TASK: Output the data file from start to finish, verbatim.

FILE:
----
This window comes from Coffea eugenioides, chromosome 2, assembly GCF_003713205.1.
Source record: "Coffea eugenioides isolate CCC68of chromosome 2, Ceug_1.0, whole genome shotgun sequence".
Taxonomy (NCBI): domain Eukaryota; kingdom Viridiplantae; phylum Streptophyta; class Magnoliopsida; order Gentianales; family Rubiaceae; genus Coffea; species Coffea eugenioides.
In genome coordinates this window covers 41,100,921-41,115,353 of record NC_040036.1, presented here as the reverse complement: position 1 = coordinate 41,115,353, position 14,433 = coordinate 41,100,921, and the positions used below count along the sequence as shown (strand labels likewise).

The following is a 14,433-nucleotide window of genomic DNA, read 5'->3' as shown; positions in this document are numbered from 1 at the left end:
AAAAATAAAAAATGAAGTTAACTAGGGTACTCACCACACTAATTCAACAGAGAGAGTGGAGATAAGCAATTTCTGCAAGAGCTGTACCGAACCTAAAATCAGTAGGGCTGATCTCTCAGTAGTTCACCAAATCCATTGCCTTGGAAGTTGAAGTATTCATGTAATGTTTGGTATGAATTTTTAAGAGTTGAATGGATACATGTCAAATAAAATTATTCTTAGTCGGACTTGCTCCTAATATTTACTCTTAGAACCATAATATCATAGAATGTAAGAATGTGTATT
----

This window comes from Coffea eugenioides, chromosome 2, assembly GCF_003713205.1.
Source record: "Coffea eugenioides isolate CCC68of chromosome 2, Ceug_1.0, whole genome shotgun sequence".
Taxonomy (NCBI): domain Eukaryota; kingdom Viridiplantae; phylum Streptophyta; class Magnoliopsida; order Gentianales; family Rubiaceae; genus Coffea; species Coffea eugenioides.
In genome coordinates this window covers 41,100,921-41,115,353 of record NC_040036.1, presented here as the reverse complement: position 1 = coordinate 41,115,353, position 14,433 = coordinate 41,100,921, and the positions used below count along the sequence as shown (strand labels likewise).

The following is a 14,433-nucleotide window of genomic DNA, read 5'->3' as shown; positions in this document are numbered from 1 at the left end:
AAAAATAAAAAATGAAGTTAACTAGGGTACTCACCACACTAATTCAACAGAGAGAGTGGAGATAAGCAATTTCTGCAAGAGCTGTACCGAACCTAAAATCAGTAGGGCTGATCTCTCAGTAGTTCACCAAATCCATTGCCTTGGAAGTTGAAGTATTCATGTAATGTTTGGTATGAATTTTTAAGAGTTGAATGGATACATGTCAAATAAAATTATTCTTAGTCGGACTTGCTCCTAATATTTACTCTTAGAACCATAATATCATAGAATGTAAGAATGTGTATT